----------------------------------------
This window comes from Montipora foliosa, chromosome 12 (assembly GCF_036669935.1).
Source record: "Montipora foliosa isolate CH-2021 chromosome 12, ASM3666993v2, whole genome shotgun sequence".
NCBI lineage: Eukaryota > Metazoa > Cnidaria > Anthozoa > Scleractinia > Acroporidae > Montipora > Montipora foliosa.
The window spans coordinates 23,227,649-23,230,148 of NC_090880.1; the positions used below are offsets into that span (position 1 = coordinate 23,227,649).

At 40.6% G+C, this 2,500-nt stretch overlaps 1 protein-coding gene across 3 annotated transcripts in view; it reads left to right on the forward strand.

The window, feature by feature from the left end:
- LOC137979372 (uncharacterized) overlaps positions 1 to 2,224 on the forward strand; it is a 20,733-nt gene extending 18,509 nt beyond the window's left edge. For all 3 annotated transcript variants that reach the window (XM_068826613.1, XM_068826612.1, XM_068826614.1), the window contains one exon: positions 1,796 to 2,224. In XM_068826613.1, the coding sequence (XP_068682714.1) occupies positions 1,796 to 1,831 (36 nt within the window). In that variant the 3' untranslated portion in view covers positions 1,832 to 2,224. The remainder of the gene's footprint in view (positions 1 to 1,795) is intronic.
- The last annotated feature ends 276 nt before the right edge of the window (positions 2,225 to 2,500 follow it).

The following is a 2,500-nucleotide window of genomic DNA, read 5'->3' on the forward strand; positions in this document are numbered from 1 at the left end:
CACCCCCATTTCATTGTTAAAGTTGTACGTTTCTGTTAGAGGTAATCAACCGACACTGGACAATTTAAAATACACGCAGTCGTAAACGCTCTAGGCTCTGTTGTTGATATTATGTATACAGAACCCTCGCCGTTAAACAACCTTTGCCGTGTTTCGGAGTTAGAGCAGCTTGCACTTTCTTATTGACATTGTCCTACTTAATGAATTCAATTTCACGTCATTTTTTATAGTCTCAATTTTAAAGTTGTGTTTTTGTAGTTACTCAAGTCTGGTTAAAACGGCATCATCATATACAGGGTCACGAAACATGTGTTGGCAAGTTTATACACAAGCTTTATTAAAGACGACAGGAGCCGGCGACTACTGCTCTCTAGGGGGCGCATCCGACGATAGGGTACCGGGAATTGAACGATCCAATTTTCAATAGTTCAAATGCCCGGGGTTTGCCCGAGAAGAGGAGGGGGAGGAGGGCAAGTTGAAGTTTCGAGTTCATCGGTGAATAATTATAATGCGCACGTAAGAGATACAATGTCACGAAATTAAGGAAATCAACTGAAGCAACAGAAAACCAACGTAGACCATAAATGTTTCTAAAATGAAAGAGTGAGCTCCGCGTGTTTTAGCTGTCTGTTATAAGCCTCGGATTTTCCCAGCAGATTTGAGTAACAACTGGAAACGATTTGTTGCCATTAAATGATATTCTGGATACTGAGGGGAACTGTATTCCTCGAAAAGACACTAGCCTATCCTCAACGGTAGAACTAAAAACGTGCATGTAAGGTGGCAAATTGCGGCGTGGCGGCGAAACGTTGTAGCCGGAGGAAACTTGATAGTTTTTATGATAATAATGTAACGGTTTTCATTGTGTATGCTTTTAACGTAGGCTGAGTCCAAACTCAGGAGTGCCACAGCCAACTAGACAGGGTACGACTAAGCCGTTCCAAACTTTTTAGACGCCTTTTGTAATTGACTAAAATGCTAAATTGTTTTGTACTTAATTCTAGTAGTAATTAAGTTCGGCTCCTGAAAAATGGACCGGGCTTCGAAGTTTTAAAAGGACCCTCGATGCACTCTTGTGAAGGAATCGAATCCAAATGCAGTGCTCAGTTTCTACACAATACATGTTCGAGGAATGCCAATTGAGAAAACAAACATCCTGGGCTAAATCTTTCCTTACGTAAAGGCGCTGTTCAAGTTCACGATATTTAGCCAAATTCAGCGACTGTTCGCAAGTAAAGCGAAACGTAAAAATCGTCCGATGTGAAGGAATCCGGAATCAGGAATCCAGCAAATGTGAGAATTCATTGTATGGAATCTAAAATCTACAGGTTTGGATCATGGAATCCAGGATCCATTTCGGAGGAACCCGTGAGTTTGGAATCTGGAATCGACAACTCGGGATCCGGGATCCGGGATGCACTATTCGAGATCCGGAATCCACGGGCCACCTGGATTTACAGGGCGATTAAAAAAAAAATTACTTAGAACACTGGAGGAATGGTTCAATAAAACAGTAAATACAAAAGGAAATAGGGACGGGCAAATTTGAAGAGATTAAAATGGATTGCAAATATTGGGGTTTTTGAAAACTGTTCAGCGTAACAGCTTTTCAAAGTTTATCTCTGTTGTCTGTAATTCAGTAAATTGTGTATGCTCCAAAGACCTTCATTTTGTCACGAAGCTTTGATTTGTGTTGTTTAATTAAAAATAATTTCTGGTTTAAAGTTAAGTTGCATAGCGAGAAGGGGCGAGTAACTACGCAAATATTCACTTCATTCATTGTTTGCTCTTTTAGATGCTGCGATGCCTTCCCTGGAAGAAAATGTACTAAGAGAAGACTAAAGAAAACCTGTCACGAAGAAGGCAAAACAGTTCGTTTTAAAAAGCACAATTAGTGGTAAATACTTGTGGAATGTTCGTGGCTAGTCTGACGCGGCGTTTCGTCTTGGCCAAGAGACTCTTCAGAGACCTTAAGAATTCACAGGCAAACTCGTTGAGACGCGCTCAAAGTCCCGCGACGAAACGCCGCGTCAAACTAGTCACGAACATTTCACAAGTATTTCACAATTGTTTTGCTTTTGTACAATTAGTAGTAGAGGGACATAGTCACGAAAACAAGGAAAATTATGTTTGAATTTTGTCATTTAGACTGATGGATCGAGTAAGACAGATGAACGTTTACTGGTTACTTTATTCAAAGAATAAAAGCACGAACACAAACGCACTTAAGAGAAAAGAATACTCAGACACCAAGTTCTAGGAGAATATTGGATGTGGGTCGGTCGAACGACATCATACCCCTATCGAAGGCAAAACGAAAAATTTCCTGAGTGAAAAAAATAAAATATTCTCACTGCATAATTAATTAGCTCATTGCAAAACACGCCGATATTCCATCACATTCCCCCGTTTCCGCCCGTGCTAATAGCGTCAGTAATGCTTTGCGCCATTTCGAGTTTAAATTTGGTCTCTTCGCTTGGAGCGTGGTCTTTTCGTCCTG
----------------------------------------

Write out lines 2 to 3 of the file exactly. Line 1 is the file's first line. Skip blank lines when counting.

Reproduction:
Source record: "Montipora foliosa isolate CH-2021 chromosome 12, ASM3666993v2, whole genome shotgun sequence".
NCBI lineage: Eukaryota > Metazoa > Cnidaria > Anthozoa > Scleractinia > Acroporidae > Montipora > Montipora foliosa.